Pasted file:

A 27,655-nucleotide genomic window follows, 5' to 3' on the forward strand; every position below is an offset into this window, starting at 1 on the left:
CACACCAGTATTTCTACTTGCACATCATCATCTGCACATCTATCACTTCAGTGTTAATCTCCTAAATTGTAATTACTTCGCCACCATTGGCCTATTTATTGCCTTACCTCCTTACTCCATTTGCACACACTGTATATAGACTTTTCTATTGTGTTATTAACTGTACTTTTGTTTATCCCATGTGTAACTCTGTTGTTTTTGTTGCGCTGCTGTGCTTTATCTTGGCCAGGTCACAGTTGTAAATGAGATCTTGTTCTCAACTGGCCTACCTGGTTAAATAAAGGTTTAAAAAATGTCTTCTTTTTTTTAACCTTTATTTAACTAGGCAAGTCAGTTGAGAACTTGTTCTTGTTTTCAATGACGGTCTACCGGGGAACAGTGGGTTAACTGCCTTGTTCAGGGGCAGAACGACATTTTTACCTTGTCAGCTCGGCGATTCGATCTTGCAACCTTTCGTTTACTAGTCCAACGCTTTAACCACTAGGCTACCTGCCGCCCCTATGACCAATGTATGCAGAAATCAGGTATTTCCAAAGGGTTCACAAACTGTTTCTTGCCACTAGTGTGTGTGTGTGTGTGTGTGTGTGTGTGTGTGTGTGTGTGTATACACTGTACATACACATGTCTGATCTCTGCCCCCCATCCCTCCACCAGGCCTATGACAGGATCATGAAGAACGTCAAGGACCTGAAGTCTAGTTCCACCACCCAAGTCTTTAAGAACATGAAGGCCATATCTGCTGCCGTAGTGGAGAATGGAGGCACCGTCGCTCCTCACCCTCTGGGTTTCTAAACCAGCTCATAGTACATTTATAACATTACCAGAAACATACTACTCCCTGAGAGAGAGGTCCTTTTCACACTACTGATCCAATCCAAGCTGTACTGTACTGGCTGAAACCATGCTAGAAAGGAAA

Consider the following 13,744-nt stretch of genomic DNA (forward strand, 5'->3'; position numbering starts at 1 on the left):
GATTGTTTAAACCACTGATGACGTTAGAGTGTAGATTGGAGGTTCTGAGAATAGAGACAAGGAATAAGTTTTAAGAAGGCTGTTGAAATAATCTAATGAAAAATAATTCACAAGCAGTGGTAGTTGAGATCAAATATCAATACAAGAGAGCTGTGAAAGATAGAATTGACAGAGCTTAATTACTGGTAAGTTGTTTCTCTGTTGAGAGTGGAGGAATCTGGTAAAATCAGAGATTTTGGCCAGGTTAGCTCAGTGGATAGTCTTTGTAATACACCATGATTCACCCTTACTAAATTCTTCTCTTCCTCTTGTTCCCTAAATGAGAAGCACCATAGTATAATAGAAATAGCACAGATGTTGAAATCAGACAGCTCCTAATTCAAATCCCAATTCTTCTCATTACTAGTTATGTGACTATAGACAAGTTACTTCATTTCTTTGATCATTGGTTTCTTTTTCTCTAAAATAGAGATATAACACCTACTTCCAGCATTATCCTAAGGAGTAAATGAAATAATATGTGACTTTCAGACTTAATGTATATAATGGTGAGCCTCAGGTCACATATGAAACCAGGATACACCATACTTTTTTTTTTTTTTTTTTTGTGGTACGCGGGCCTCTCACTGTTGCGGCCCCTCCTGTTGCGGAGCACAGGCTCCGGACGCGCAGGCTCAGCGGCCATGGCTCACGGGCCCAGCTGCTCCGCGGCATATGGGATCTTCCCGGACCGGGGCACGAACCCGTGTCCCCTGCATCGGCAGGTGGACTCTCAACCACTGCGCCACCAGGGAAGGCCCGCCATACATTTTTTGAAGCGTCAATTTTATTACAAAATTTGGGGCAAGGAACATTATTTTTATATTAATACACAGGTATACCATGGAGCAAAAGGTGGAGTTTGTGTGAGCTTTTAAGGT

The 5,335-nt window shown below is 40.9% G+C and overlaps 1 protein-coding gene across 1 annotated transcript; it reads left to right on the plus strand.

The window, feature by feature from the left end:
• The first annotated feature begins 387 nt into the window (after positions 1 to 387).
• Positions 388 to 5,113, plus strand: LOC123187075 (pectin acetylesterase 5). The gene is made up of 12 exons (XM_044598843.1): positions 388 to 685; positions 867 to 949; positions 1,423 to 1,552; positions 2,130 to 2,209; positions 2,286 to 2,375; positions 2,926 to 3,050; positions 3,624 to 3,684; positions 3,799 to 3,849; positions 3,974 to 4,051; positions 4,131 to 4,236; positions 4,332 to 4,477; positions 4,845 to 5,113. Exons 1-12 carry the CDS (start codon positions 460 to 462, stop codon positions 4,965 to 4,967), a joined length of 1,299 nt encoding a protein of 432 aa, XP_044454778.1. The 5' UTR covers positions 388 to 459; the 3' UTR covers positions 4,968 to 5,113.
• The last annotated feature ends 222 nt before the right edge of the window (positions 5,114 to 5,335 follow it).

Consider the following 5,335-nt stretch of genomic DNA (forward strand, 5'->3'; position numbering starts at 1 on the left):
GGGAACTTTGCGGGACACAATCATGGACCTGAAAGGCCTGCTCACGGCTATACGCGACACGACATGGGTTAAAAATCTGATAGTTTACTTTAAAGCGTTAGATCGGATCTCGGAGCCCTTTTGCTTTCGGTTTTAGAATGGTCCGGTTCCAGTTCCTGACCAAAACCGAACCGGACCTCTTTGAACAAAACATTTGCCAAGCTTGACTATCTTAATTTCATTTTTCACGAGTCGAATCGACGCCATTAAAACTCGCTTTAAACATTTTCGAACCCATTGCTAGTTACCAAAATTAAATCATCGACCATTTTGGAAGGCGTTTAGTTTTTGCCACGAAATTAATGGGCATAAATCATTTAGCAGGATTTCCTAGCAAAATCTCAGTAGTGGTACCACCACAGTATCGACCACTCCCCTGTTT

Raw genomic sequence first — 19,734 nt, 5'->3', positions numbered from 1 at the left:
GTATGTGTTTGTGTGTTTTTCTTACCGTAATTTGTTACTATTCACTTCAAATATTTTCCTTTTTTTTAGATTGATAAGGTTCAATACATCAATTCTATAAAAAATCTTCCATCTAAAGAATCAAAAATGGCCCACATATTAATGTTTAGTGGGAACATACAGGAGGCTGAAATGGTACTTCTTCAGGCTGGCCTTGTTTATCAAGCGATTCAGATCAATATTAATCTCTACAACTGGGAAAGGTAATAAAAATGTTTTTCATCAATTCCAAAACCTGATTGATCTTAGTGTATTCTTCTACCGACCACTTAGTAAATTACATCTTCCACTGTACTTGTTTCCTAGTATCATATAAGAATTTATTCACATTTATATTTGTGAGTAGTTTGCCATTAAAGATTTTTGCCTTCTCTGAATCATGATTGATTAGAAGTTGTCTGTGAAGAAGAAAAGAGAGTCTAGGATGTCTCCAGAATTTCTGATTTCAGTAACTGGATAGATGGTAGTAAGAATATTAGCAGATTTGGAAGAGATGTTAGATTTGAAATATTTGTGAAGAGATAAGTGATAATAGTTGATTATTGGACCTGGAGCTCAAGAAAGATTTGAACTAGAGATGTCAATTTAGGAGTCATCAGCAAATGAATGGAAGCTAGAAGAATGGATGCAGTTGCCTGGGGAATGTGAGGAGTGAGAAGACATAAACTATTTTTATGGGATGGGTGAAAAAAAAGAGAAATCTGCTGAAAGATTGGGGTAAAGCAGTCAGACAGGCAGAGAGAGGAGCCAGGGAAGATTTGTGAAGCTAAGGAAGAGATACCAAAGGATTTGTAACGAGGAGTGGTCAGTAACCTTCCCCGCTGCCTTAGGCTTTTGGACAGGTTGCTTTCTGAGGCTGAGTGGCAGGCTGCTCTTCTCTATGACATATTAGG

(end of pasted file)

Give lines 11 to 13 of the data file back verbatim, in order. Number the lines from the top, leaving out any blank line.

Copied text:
GGGAACTTTGCGGGACACAATCATGGACCTGAAAGGCCTGCTCACGGCTATACGCGACACGACATGGGTTAAAAATCTGATAGTTTACTTTAAAGCGTTAGATCGGATCTCGGAGCCCTTTTGCTTTCGGTTTTAGAATGGTCCGGTTCCAGTTCCTGACCAAAACCGAACCGGACCTCTTTGAACAAAACATTTGCCAAGCTTGACTATCTTAATTTCATTTTTCACGAGTCGAATCGACGCCATTAAAACTCGCTTTAAACATTTTCGAACCCATTGCTAGTTACCAAAATTAAATCATCGACCATTTTGGAAGGCGTTTAGTTTTTGCCACGAAATTAATGGGCATAAATCATTTAGCAGGATTTCCTAGCAAAATCTCAGTAGTGGTACCACCACAGTATCGACCACTCCCCTGTTT

Raw genomic sequence first — 19,734 nt, 5'->3', positions numbered from 1 at the left:
GTATGTGTTTGTGTGTTTTTCTTACCGTAATTTGTTACTATTCACTTCAAATATTTTCCTTTTTTTTAGATTGATAAGGTTCAATACATCAATTCTATAAAAAATCTTCCATCTAAAGAATCAAAAATGGCCCACATATTAATGTTTAGTGGGAACATACAGGAGGCTGAAATGGTACTTCTTCAGGCTGGCCTTGTTTATCAAGCGATTCAGATCAATATTAATCTCTACAACTGGGAAAGGTAATAAAAATGTTTTTCATCAATTCCAAAACCTGATTGATCTTAGTGTATTCTTCTACCGACCACTTAGTAAATTACATCTTCCACTGTACTTGTTTCCTAGTATCATATAAGAATTTATTCACATTTATATTTGTGAGTAGTTTGCCATTAAAGATTTTTGCCTTCTCTGAATCATGATTGATTAGAAGTTGTCTGTGAAGAAGAAAAGAGAGTCTAGGATGTCTCCAGAATTTCTGATTTCAGTAACTGGATAGATGGTAGTAAGAATATTAGCAGATTTGGAAGAGATGTTAGATTTGAAATATTTGTGAAGAGATAAGTGATAATAGTTGATTATTGGACCTGGAGCTCAAGAAAGATTTGAACTAGAGATGTCAATTTAGGAGTCATCAGCAAATGAATGGAAGCTAGAAGAATGGATGCAGTTGCCTGGGGAATGTGAGGAGTGAGAAGACATAAACTATTTTTATGGGATGGGTGAAAAAAAAGAGAAATCTGCTGAAAGATTGGGGTAAAGCAGTCAGACAGGCAGAGAGAGGAGCCAGGGAAGATTTGTGAAGCTAAGGAAGAGATACCAAAGGATTTGTAACGAGGAGTGGTCAGTAACCTTCCCCGCTGCCTTAGGCTTTTGGACAGGTTGCTTTCTGAGGCTGAGTGGCAGGCTGCTCTTCTCTATGACATATTAGG